Key West and Key Largo

We arrived in Key West just before dinner last night. We are staying with Jim, who we met on Warm Showers. We had a delightful dinner at a local beach restaurant while watching some of the “local entertainment” on the beach. Unfortunately, due to its temperate climate, there are a fair number of homeless who make their way to Key West, and several of them got into a brawl shortly after we arrived at the restaurant. Fortunately, there were a few folks around who were willing to break up the fight.

Powered By SmugWPJim has done a fair bit of bike touring, and other interesting things in his life, and is planning another bike tour shortly. We had a chance to learn a bit about his story after dinner. He started out in the Navy after High School, working in San Diego, then moved to San Francisco after his discharge. He has also worked in Yosemite, and has spent the last 10 years in Key West, watching it change and grow.

He has managed all this while being HIV positive for more than 20 years, which not too many people can say. Now HIV in North America gives you the same life expectancy as Type One Diabetes (which my father has survived for over 40 years now), but that certainly wasn’t true 25 years ago. At that time, HIV-AIDS was mysterious, and seemed to be eventually fatal for everyone. Jim left San Francisco to travel by bicycle after being diagnosed, and he attributes the travel, exercise and serenity he gained through cycling for helping him in the early years of his illness.

For decades, Key West has been a refuge for gay tourists, and was also an area hit very hard by the AIDS epidemic in the 1980s. The complex where Jim lives is a testament to that. It is called “Marty’s Place”, and was established in 1990 by composer Jerry Herman in memory of Marty Finkelstein, as a home for people who are HIV positive. We waved to a few of the residents, but we left on Sunday morning, so didn’t get a chance to meet any of them and hear their stories. Two days certainly isn’t long enough to really get to know anyplace, and Scott felt that we were rushing through our trip to the Keys, but we had things to do back in Hollywood on Monday, so didn’t feel we had much choice.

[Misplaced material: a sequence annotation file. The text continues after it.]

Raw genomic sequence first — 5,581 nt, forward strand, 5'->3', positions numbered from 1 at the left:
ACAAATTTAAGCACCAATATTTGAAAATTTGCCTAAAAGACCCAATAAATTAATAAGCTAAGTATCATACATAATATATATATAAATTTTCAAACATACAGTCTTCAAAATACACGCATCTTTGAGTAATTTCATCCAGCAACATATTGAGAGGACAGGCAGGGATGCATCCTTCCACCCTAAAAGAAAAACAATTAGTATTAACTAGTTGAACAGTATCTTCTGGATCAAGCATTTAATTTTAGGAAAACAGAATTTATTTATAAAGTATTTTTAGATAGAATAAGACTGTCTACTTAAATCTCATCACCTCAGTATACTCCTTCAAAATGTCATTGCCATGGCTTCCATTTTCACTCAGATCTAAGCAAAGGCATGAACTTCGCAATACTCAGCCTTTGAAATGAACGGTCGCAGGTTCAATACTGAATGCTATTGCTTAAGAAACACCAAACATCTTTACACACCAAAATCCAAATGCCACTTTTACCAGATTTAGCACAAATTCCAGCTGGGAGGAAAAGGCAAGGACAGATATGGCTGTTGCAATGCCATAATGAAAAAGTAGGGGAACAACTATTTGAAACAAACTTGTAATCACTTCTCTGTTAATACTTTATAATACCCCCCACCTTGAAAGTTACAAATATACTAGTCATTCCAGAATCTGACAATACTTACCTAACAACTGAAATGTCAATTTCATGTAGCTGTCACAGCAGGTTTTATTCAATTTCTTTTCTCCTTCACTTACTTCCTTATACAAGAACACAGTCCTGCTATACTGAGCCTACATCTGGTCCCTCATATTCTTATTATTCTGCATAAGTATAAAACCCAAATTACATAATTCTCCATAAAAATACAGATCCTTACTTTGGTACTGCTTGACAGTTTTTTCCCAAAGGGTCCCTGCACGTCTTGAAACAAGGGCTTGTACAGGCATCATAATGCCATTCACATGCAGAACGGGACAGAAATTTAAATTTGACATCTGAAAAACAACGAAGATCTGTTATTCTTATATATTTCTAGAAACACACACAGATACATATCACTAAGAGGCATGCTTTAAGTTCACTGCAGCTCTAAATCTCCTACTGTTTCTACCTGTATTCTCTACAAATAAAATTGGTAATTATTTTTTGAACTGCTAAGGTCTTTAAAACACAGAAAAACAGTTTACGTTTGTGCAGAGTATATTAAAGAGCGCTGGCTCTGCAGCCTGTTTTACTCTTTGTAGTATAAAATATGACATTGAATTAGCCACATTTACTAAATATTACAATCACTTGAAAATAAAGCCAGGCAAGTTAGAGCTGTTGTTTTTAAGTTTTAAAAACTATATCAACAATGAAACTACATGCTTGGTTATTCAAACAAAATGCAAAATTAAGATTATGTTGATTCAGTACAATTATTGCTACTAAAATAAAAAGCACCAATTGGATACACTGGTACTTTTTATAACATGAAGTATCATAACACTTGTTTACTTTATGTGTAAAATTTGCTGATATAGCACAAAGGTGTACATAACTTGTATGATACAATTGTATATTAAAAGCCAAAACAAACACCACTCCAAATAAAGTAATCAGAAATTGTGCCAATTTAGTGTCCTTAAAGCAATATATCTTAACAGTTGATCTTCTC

Before Jim headed out for a training ride, Puffie got a chance to meet Marvin the Martian (Jim’s mascot), and to pose for a photo.

After packing our gear, we headed to downtown Key West to check it out. It was oppressively hot (over 95 deg F and humid). We have not yet adapted to the heat, so weren’t happy being out of the air-conditioning for any length of time. It is very good that we choose not to bike!

After a nice lunch at the Banana Café, we went to check out the Key West cemetery. Because everything on Key West is close to sea level (the highest place is only 12 feet above sea level), a lot of the burial plots were above ground tombs. It was neat seeing the family burial plots with tombs stacked 2 , 3, and even 4 high. Becky wonders if there is a building ordinance that limits the height of any given plot?

After our tour of the cemetery, we decided to head up to Key Largo to enjoy an afternoon by the pool and a nice dinner in celebration of our sixth wedding anniversary. Just as we were getting into the car, Becky accidentally dropped Puffie, directly into a mud puddle! It was a good thing we had a bottle of water in the car. Becky was able to give Puffie a nice warm shower. Puffie now isn’t quite as muddy, but looks like a pretty bedraggled Labrador Puffin (scruffy Puffie). We hope he will dry out OK.

It was nice to see the Keys weren’t as heavily developed as other coastal areas we have been to – still lots of low-rises and small homes, and very few buildings taller than 3 stories. Some of that may be due to the relatively recent ‘discovery’ of the Keys as a destination, but also related to infrastructure constraints. All the water for the Keys comes down from wells near Florida City via a 130 mile Aqueduct, although there are two desalination plants for emergency use.

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